There's been a lot of cancer around me lately, unfortunately, and no one has gotten well. They've been convinced by their doctors to undergo certain treatments that to me seem archaic at best and barbaric at worst. The whole point of growing our own food is to maintain health. If you go to the industrial food supplier you are at their mercy. Sickness is a booming business.

It isn't my job to convince people that the food they eat is making them sick, people will subscribe to whatever line of thinking they wish. I can only say what my belief is based on the information that is out there. There's cause and effect, but not everyone correlates it. I gravitate toward the school of thought that sees that we were once relatively unaffected by autoimmune disease in the recent past and then examines why that was? What changed? In my mind it's a foregone conclusion.

With that in mind, I recently stumbled upon the Caveman Doctor who's podcast I really enjoy. I thought his talk about his profession, which is a radio oncologist, was very candid.

Tuesday, April 14, 2015

Foraged Food Friday's

I've been kicking this idea around in my head for a while, a completely local meal at least one day of the week. Beginning this weekend I will post what our meal consists of.

The rule is everything has to either come from your yard, or has traveled for less than an a couple of hours. Nothing from the grocery store.

A strong emphasis will be placed on foraged food, hence the name. Farmers markets are probably the best way to meet the criteria.

(okay, olive oil, soy sauce, wine are exceptions to the rule)

Thinking outside the food box can be a challenge so to get some ideas there are a few forage related links posted.

Wild Food

Southern Forager

Monday, April 13, 2015


The swale berms have really greened up. In February we topped them off with some compost and seeded them. It was a mixture of mustard, clover, cilantro, nasturtium, lupine, calendula, dill, chamomile, and

You can get a good idea of the amount of slope they yard has by looking at the fence line in the background. I've only seen this swales full on a few occasions. Water used to race down to the corner of the lot and pond up there. It would stand for a day or two sometimes. It doesn't do that anymore.

The hugel beds have also begun to green up. After I applied the compost I seeded them, mostly with mustard seeds but also some other things as well. The mix contained white clover, two varieties of mustard, millet, parsnip, echinacea, chamomile, dill and cilantro.

The real important thing is to get the compost stabilized with roots so that the rain won't wash it away. The mustard seed has done a good job so far. The other things, not so much. They may sprout later on as it warms up. Squirrels took some of the seed, but I'm not sure how much. Without the straw on top birds would have gotten it all.

Saturday, April 4, 2015


I've read lots of books about designing a food forest and its all well and good when it's a diagram, but it doesn't work the way it's written down.

You can plant rye and vetch and clover everywhere in the yard but whether or not it grows where you plant it is a different story. Nature does what it's going to do. We don't control it.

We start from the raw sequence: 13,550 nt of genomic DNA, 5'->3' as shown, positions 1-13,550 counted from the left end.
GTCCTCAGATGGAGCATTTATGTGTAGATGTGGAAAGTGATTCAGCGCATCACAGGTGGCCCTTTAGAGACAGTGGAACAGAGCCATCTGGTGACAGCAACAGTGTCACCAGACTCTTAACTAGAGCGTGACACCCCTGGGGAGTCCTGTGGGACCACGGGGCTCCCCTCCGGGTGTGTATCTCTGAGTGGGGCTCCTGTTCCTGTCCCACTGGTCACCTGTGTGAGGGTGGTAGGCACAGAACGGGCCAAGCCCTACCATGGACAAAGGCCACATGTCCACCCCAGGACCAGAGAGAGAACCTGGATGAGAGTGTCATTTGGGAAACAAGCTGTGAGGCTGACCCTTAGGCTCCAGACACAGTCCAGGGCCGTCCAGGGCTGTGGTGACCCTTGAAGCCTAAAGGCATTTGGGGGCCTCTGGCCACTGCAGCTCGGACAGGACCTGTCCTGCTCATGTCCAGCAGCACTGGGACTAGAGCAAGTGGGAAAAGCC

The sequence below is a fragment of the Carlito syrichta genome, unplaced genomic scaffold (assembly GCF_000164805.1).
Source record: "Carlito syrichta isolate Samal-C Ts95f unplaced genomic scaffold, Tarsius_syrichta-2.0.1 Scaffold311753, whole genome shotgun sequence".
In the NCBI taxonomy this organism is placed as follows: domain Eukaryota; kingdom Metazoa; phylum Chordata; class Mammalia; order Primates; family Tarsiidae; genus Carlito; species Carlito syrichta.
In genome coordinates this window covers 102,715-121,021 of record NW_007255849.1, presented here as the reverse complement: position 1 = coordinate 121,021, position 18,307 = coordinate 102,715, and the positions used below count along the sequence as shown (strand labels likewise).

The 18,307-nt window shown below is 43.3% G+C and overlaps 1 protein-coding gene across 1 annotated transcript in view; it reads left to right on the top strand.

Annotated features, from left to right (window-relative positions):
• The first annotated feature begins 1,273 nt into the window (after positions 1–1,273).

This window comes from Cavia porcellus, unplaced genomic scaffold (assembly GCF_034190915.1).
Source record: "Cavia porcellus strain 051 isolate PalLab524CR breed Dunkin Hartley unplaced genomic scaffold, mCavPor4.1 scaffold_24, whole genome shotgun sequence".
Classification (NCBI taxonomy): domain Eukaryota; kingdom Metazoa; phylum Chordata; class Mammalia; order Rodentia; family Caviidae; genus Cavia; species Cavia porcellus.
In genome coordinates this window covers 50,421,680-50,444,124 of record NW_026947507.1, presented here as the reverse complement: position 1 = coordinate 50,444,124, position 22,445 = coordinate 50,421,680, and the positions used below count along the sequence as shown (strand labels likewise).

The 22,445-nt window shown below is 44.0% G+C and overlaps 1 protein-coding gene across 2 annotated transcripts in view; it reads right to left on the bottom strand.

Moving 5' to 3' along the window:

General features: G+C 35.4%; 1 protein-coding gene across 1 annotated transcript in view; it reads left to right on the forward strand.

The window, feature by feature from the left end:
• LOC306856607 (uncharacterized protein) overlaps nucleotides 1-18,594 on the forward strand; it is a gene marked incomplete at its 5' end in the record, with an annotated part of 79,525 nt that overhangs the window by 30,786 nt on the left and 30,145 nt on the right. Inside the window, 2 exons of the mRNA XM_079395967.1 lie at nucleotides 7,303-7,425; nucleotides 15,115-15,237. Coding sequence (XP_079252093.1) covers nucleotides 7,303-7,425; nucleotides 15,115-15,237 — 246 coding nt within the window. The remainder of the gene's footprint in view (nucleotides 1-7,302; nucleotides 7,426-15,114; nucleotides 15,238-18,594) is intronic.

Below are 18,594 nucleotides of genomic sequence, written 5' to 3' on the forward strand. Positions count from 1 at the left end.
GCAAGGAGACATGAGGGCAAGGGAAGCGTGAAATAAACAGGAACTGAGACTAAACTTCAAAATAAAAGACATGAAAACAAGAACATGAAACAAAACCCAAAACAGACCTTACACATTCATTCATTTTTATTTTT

Nature does everything on her own schedule. I've waited so long for seeds to germinate I forgot that I ever planted them in the first place. Nature knew to wait, I didn't.

No food forest is man-made. Nature does all the work plus another million things we can't even imagine. We're only designers and although we be feeble designers at that, it doesn't matter, not when we have the powerful ally of nature.
"If you do something right, it will do a lot more right itself." - Bill Mollison

I read a long time ago that frogs spend the winter on the bottom of ponds. I never thought there was any truth to that but that's exactly where I see them at all the time since I cleaned the pond. There are four or five that hang out there that the dog chases around, even diving in for them sometimes.
Comfrey has erupted from out of nowhere already. It's like it's not there one day and fully grown the next. Plants grow a lot at night.

The peach trees had LOTS of blossoms on them and fruit is starting to set. The asian pear tree bloomed, plum, cherry, apricot, nectarine but I don't know if they have set any fruit or not. Last year all of the cherries shriveled up and died. The birds got all of the peaches. We got one apricot out of two that grew.

There are tons of blueberry blooms. We had a decent amount last year and they grow throughout the year.

Asian pear

There were three grapevines that we put in last year that have made it through the winter. One made it to the top of the fence vertically but didn't get anywhere horizontally before winter. Hopefully, I can get it trained along the top of the fence this year and maybe get some fruit.

I also overwintered four more grapevines in the house that just got planted on the other side of the fence. They are muscadines.

We've had good luck with raspberries so we put in about ten more varieties. We've not had good luck with blackberries however. There are some wild ones in the zone 5 area but they haven't ever produced.

We've had elderberry for several years and it's grown well but never bloomed yet. Most of our gooseberries died from the heat I think. This year I sourced some closer to home that might do much better.